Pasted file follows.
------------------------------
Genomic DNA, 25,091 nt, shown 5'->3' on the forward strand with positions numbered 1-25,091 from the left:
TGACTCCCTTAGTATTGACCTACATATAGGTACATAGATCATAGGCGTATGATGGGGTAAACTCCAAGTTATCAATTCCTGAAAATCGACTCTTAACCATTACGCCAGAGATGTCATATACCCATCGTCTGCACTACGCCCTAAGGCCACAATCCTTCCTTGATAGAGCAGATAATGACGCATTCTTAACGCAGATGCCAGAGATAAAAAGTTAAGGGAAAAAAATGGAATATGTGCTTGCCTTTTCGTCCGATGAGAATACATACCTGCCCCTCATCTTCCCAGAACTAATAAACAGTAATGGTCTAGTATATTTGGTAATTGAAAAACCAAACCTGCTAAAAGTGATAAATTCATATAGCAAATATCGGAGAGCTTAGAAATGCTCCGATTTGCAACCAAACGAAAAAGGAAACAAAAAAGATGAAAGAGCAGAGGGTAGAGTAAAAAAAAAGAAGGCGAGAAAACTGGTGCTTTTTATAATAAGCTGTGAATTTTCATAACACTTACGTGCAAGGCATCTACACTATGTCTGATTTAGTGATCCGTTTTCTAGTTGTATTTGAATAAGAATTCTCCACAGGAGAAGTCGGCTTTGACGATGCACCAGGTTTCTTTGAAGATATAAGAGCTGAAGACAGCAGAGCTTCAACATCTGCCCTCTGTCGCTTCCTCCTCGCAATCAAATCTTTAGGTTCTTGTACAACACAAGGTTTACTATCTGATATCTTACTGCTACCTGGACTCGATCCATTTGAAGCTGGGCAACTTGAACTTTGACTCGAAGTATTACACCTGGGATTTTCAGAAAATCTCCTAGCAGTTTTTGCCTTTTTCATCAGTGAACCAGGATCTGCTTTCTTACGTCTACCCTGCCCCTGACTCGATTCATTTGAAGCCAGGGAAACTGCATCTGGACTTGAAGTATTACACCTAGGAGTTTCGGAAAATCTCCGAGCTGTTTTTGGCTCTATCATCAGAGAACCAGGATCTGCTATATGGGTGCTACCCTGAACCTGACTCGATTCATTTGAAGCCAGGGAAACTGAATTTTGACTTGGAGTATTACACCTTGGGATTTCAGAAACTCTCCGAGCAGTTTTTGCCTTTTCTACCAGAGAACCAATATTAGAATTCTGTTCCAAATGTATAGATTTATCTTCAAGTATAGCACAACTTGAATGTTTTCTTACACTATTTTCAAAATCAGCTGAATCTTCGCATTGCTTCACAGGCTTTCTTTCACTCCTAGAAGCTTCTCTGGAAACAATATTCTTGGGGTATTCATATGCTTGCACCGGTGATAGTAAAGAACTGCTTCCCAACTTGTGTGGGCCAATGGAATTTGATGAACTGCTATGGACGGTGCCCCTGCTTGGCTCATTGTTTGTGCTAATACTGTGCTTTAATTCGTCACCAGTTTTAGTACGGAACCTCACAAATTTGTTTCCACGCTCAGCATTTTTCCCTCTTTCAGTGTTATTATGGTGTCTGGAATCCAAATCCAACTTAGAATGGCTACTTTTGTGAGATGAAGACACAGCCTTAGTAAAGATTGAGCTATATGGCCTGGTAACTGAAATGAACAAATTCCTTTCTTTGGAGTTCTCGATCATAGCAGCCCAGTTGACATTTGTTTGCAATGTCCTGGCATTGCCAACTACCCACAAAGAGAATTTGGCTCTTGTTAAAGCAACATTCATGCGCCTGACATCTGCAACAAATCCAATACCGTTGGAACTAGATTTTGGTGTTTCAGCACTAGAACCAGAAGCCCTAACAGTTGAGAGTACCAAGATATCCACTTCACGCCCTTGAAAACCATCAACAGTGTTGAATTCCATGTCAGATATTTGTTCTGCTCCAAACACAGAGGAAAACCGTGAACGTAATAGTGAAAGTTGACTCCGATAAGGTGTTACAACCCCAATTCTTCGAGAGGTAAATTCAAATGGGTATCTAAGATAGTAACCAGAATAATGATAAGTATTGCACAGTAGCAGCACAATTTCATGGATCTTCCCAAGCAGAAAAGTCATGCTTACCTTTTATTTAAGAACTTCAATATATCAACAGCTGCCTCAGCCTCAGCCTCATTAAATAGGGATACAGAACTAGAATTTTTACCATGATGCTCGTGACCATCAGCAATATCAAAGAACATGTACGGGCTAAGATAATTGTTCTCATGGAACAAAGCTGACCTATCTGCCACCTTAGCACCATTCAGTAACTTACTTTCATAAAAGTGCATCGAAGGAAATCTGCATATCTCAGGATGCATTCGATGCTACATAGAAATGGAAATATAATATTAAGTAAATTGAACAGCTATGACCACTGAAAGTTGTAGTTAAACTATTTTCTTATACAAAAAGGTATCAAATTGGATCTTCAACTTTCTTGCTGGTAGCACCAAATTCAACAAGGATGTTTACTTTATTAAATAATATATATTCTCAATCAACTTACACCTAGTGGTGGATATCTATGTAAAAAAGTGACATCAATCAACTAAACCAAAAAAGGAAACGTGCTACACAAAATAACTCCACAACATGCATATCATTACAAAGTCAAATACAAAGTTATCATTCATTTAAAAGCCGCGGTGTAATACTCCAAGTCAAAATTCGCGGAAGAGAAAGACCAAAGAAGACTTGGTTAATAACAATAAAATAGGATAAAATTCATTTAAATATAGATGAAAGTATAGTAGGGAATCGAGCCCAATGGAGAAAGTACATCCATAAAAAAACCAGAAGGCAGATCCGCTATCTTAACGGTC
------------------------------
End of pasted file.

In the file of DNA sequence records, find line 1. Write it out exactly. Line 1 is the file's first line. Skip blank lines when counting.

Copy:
Genomic DNA, 25,091 nt, shown 5'->3' on the forward strand with positions numbered 1-25,091 from the left: